Alternative Media: Interactive=Integration

Interactive technology allows marketers to keep up with the demands of both physicians and consumers.
May 01, 2006

Stephen Wray
Within The Last Five Years, nearly every aspect of the pharma industry has been re-engineered to accommodate a world of rapidly evolving technologies and increasing consumer and physician needs. Significant changes in the definitions of sales, marketing, education, and customer relationships have necessitated ongoing and dramatic revisions in the way we approach communication with all core customers. Along the way, information and an increasing recognition of the importance of communications in determining health outcomes have become critical components to the valuation of medicines.

One of the most challenging aspects of this metamorphosis is the sheer speed at which customers' communications needs and behaviors are changing. Both professional and consumer audiences have become much more sophisticated—and much more demanding—about their interface with the industry. Gone are the days when these audiences were relatively passive, waiting for pharma to bring its messages to them. Years of Internet connectivity, wireless technology and direct media have spawned an on-demand mindset in a new generation. The customers have spoken: They want greater flexibility, more individualized information, and more relevance and credibility in pharma-driven communications.

This has made the pharma marketer's job much more difficult. Media is more fragmented than ever; sales-force access to professional customers continues to deteriorate; physicians' receptivity to long-revered promotional methods is diminishing; and consumers are expressing an emerging level of skepticism regarding the promotion of medicines in the mass media. Change is never easy, but pioneers can identify solutions that are not only different, but also markedly better from those they have relied on in the past.

Silos, Silos Everywhere
In the pharma industry, such marketing pioneers have used new technologies to redefine—or "e-define"—their approach to healthcare marketing, education, and communications from an interactive core. Rather than simply creating impressions, they are gaining competitive advantage by forging sustainable relationships with their core audiences.

Interactive & Integrated

Global industries, such as automotive and retail, have successfully positioned interactive marketing and the Internet at the core of their overall communications mixes. Pharma has begun to realize the distinct advantages of this model, but many companies still face internal marketing bureaucracies that have siloed their marketing functions into various groups (see "Silos, Silos Everywhere"). Interactive marketing traditionally has been just one more of those silos, largely separated from the brand practice. This environment cannot keep up with the changes taking place in the industry. A complete overhaul of philosophy and vision will have to take place.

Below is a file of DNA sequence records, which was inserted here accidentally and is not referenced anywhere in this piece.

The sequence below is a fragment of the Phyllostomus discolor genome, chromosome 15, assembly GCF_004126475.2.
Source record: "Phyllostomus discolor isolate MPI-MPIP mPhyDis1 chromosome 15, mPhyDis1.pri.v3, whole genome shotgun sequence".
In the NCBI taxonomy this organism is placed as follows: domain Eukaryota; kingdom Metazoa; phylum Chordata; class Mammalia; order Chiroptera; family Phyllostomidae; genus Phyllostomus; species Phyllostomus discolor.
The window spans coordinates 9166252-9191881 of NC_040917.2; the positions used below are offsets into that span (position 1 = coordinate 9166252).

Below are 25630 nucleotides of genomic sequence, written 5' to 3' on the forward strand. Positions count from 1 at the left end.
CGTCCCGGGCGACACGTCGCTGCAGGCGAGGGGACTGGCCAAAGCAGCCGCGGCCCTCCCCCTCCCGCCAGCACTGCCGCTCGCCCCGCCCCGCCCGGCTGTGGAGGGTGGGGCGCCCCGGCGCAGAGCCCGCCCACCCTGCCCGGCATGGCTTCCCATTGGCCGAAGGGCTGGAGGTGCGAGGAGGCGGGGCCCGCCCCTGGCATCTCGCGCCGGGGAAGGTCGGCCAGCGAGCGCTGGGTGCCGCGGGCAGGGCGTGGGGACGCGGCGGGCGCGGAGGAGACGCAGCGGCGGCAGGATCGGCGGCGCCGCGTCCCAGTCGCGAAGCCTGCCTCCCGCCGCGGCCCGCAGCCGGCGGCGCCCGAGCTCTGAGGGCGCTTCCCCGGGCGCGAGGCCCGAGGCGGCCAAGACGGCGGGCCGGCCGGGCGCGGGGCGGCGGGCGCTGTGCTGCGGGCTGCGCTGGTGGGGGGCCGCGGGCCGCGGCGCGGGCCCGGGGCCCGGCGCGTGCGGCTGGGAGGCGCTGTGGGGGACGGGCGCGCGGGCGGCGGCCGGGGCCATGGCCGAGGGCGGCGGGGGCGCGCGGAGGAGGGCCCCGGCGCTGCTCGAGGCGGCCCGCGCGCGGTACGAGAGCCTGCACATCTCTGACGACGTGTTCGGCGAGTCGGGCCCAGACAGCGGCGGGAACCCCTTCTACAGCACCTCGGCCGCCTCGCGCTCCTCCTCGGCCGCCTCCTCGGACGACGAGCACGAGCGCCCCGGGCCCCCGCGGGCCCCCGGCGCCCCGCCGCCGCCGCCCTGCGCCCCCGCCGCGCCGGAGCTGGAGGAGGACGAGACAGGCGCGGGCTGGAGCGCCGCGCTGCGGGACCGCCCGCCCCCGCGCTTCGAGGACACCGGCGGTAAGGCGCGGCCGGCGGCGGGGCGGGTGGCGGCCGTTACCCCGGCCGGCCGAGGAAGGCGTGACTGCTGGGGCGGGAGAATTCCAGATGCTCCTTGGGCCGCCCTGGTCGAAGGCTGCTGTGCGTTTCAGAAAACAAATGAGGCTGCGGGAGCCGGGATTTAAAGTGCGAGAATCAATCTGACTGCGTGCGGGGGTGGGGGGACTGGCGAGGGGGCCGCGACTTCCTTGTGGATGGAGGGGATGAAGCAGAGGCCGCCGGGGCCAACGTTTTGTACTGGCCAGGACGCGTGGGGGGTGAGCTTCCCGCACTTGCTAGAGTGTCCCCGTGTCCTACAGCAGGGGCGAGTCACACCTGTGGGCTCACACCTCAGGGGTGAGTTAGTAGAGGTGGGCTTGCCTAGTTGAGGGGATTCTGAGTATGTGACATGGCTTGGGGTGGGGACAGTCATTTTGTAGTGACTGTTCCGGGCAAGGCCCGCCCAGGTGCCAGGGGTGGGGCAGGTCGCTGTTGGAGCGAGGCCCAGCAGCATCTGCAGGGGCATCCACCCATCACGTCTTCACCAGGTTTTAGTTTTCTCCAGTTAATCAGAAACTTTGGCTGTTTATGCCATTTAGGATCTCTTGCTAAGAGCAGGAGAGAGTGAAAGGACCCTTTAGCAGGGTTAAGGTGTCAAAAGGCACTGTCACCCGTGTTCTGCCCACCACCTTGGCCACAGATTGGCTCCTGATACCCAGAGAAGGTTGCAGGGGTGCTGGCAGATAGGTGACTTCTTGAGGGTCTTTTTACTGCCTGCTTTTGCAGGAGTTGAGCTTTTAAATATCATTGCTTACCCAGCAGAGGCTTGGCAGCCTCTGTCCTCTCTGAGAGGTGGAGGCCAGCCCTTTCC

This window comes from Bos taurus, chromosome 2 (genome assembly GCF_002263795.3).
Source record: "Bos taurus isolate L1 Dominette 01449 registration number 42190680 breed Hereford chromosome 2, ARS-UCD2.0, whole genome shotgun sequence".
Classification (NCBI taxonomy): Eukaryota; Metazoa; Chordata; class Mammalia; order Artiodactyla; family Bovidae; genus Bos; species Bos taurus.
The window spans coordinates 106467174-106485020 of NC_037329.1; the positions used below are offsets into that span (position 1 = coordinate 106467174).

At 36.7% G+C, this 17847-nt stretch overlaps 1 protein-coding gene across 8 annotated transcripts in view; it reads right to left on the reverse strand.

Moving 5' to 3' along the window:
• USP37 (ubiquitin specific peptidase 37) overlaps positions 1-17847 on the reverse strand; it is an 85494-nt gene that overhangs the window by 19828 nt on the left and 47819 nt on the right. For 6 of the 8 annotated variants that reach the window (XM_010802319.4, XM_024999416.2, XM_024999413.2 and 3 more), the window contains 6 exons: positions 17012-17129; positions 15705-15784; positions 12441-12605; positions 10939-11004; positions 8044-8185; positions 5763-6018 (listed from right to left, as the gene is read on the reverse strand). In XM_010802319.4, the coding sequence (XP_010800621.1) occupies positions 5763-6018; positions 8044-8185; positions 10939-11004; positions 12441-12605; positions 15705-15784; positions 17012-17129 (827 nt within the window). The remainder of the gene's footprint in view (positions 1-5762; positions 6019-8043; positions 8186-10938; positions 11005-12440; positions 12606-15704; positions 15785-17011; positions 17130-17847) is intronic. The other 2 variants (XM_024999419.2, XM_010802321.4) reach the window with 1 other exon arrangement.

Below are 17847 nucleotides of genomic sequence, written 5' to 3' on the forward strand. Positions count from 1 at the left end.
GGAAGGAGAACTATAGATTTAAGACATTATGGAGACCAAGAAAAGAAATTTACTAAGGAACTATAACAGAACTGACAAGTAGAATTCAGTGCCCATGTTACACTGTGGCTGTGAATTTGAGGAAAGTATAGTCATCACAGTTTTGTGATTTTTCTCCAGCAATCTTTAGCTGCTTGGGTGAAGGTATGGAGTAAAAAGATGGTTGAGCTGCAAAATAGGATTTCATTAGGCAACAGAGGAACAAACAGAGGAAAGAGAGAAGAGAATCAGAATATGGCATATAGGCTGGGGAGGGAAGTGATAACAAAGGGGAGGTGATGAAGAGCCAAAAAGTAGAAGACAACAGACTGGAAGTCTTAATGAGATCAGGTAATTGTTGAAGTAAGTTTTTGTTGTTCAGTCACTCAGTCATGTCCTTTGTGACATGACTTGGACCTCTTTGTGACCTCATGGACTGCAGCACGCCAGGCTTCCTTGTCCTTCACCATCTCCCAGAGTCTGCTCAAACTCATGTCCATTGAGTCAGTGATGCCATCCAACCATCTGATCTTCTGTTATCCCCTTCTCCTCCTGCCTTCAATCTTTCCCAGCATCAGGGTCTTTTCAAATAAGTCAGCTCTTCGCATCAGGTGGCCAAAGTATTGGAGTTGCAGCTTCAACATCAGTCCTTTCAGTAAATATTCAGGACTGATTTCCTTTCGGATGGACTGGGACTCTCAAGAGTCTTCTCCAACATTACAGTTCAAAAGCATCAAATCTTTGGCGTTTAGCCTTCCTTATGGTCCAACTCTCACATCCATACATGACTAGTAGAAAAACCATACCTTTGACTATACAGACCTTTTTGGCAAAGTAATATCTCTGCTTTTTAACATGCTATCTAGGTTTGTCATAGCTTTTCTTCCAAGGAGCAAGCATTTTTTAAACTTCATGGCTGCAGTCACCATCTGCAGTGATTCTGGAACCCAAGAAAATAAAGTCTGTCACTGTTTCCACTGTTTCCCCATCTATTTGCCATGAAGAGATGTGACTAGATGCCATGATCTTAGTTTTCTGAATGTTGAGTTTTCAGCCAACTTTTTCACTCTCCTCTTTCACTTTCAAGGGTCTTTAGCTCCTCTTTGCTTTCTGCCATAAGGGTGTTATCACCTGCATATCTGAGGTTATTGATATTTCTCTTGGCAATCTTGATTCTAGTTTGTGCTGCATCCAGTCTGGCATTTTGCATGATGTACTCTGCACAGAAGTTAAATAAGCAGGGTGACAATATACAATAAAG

It begins by moving the interactive component to the core of the brand marketing strategy. This elevates its strategic role and amplifies the reach and ROI of traditional brand marketing strategies. An interactive core also improves links between consumer and professional communications, and creates a better balance between promotional and educational content. As a result, e-marketing serves to integrate formerly disparate communications channels—such as clinical development, opinion leader interface, conventions and congresses, public relations, and organizational alliances. This has far-reaching implications for the industry at large, since marketing, educational, and collaborative communications extend from Phase II product development across all stages of lifecycle management.

Forming Relationships On Demand

Healthcare professionals are caught between two seemingly incompatible and insurmountable pressures on their practices: managing their time more efficiently in order to improve productivity, and digesting an unprecedented amount of clinical, economic, and regulatory information to improve their practices' quality. Pharma marketers can help them balance these two pressures by moving to a consultative role. Rather than being viewed as an intrusion, industry communications must better align with the needs of the professional audience.

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